Local Tube Station: Finchley Road


Freud's family escaped the Nazis in Austria by coming to live in England and resided in the home. The family brought all their belongings, including Freud's famous sofa, drapped with Qashqa'i shekarlu carpet and soft velvet cushions. The couch was gifted to him in the late 1800s as a present from patient Madame Benvenisti. Freud's study is the centre of the home, filled with his antique collection, books and sculptures. There is Anna, Sigmund Freud's wife's collection and belongings throughout the house, where she lived for 44 years to build her psychoanalytic work.



 



Local Tube Station: Greenwich


Once known as Brunswick House, the exquisite Georgian house has been home to many people, from Princess Sophia Matilda of Gloucester and Francis Hosier to the 4th Earl of Chesterfield and Secretary of State. The Ranger's House currently displays the collections of businessman Sir Julius Wernher, who had an eye for art and treasures. The Ranger's House now exhibits over 700 pieces of grand artwork, including tapestries, sculptures, and paintings throughout time, including Sandro Botticelli. You may know Ranger's House from the Netflix series Bridgerton, portraying the Bridgerton Family home in London.



 



Local Tube Station: Hyde Park Corner


Originally designed and built by the celebrated Robert Adam in the late 18th century for Lord Chancellor Henry (1st Baron Apsley), Apsley House is a significant part of British heritage. Formerly known as Number 1 London, it later became the home of the first Duke of Wellington, who purchased it to help his brother out of financial difficulties. This Georgian home is not just a residence but a treasure trove of history, housing around 3,000 ceramics, sculptures, silver pieces, and a grand art collection. The collection includes works by masters such as Rubens and Velazquez, many of which were gifted to the Duke by royalty.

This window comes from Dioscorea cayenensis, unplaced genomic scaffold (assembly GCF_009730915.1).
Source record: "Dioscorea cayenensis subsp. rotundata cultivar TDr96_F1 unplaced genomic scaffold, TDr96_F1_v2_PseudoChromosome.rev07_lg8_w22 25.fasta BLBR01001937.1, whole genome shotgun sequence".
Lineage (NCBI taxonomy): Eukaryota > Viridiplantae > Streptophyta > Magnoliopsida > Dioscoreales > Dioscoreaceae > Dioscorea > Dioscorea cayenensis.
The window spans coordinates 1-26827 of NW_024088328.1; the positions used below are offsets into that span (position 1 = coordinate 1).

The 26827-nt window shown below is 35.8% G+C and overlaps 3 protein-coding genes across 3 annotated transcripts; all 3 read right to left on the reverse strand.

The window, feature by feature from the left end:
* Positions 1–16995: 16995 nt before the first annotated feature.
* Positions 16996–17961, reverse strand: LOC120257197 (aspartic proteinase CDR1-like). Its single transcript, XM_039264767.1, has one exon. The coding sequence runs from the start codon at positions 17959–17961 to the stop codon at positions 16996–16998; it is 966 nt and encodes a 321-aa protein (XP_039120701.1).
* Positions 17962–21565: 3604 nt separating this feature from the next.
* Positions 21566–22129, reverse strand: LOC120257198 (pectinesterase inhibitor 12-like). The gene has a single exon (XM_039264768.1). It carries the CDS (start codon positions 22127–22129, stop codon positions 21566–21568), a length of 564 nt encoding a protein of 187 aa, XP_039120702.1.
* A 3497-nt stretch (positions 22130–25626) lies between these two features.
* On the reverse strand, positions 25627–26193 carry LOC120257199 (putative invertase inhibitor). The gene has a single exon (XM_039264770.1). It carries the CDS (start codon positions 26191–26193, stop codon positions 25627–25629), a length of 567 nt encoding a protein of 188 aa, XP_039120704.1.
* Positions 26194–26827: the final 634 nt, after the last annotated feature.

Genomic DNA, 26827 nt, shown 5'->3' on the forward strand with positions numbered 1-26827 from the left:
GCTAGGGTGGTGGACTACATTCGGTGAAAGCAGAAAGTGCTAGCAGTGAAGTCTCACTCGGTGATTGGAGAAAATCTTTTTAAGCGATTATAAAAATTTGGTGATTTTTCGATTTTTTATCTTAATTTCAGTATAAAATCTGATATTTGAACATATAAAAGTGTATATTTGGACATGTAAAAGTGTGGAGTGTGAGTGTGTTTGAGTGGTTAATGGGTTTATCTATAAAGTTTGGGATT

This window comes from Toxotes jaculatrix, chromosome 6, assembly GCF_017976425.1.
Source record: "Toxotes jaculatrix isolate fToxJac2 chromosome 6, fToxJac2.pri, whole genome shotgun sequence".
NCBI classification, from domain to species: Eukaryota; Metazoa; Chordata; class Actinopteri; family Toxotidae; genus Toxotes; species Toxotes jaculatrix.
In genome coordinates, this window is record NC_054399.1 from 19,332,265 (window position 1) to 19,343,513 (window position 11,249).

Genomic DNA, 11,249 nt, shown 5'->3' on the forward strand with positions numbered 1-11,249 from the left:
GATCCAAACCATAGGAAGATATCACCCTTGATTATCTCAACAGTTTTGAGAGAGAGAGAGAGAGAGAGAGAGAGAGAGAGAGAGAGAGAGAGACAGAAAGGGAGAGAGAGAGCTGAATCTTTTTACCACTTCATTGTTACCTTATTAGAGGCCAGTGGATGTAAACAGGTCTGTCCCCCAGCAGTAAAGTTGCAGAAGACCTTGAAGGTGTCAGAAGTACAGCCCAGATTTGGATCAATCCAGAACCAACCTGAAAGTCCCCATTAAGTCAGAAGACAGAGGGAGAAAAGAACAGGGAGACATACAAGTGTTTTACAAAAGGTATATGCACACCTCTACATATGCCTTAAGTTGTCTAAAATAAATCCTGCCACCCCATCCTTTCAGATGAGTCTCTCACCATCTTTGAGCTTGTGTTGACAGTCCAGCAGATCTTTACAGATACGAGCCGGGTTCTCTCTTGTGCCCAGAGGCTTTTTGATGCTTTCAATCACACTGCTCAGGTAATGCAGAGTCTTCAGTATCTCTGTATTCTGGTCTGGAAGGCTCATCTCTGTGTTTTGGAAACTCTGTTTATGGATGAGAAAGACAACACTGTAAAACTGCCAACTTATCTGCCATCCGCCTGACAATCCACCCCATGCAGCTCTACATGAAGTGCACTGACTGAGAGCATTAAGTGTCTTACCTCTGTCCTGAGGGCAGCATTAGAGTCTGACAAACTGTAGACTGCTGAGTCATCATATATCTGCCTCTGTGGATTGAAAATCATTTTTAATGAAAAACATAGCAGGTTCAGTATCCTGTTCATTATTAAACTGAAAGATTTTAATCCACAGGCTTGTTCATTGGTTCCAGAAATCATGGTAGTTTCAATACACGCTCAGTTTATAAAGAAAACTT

Local Tube Station: Turnham Green


Influenced by his travels to Italy, the 3rd Earl of Burlington built this house in the neo-Palladian style in the 18th Century. He also used the home to host his friends and exhibit his art collections from his travels. The Earl was fascinated by architecture and was thought to have used the influence of Palladio and Inigo Jones while building the house and collaborating with William Kent. The home was passed down through the family, with each person adding ideas and touches. The 6th Duke hosted an event for Tsar Nicholas I of Russia, where Prince Albert was a guest.



 



Local Tube Station: Boston Manor


Syon house was built in the 16th Century and remains in the same family ownership as in 1594. The first Duke and Duchess of Northumberland inherited the home and land, which needed some updates. However, they hired the dream team of the time: Lancelot ‘Capability’ Brown for the Landscape and Robert Adam for the Interiors. In the 19th Century, architect Charles Fowler was commissioned to build the Great Conservatory, which was filled with plants worldwide.



 


18 Folgate Street, London, E1 6BX


Local Tube Station: Liverpool Street Station